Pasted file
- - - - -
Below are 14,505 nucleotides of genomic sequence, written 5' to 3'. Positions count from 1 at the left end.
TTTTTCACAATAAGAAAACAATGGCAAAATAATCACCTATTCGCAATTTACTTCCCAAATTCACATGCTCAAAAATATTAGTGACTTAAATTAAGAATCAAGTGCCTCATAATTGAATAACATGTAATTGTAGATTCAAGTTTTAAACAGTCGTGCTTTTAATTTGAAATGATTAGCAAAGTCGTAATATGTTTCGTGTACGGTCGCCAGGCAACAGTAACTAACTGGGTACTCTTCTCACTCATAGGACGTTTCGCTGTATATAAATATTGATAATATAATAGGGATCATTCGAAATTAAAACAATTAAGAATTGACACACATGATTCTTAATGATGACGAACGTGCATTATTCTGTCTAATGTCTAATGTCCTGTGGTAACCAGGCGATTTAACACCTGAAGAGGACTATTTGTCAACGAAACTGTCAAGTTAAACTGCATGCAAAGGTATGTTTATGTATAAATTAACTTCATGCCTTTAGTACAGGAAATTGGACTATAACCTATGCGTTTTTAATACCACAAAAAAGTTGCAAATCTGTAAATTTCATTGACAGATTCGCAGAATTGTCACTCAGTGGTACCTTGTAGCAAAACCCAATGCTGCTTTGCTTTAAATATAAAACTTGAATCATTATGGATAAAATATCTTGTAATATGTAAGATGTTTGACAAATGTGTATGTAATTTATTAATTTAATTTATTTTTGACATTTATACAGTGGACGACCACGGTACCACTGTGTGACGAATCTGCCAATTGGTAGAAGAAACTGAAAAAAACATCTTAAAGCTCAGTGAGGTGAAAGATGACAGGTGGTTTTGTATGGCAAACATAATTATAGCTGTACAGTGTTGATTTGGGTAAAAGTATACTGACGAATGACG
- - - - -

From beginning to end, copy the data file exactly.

Below are 14,505 nucleotides of genomic sequence, written 5' to 3'. Positions count from 1 at the left end.
TTTTTCACAATAAGAAAACAATGGCAAAATAATCACCTATTCGCAATTTACTTCCCAAATTCACATGCTCAAAAATATTAGTGACTTAAATTAAGAATCAAGTGCCTCATAATTGAATAACATGTAATTGTAGATTCAAGTTTTAAACAGTCGTGCTTTTAATTTGAAATGATTAGCAAAGTCGTAATATGTTTCGTGTACGGTCGCCAGGCAACAGTAACTAACTGGGTACTCTTCTCACTCATAGGACGTTTCGCTGTATATAAATATTGATAATATAATAGGGATCATTCGAAATTAAAACAATTAAGAATTGACACACATGATTCTTAATGATGACGAACGTGCATTATTCTGTCTAATGTCTAATGTCCTGTGGTAACCAGGCGATTTAACACCTGAAGAGGACTATTTGTCAACGAAACTGTCAAGTTAAACTGCATGCAAAGGTATGTTTATGTATAAATTAACTTCATGCCTTTAGTACAGGAAATTGGACTATAACCTATGCGTTTTTAATACCACAAAAAAGTTGCAAATCTGTAAATTTCATTGACAGATTCGCAGAATTGTCACTCAGTGGTACCTTGTAGCAAAACCCAATGCTGCTTTGCTTTAAATATAAAACTTGAATCATTATGGATAAAATATCTTGTAATATGTAAGATGTTTGACAAATGTGTATGTAATTTATTAATTTAATTTATTTTTGACATTTATACAGTGGACGACCACGGTACCACTGTGTGACGAATCTGCCAATTGGTAGAAGAAACTGAAAAAAACATCTTAAAGCTCAGTGAGGTGAAAGATGACAGGTGGTTTTGTATGGCAAACATAATTATAGCTGTACAGTGTTGATTTGGGTAAAAGTATACTGACGAATGACG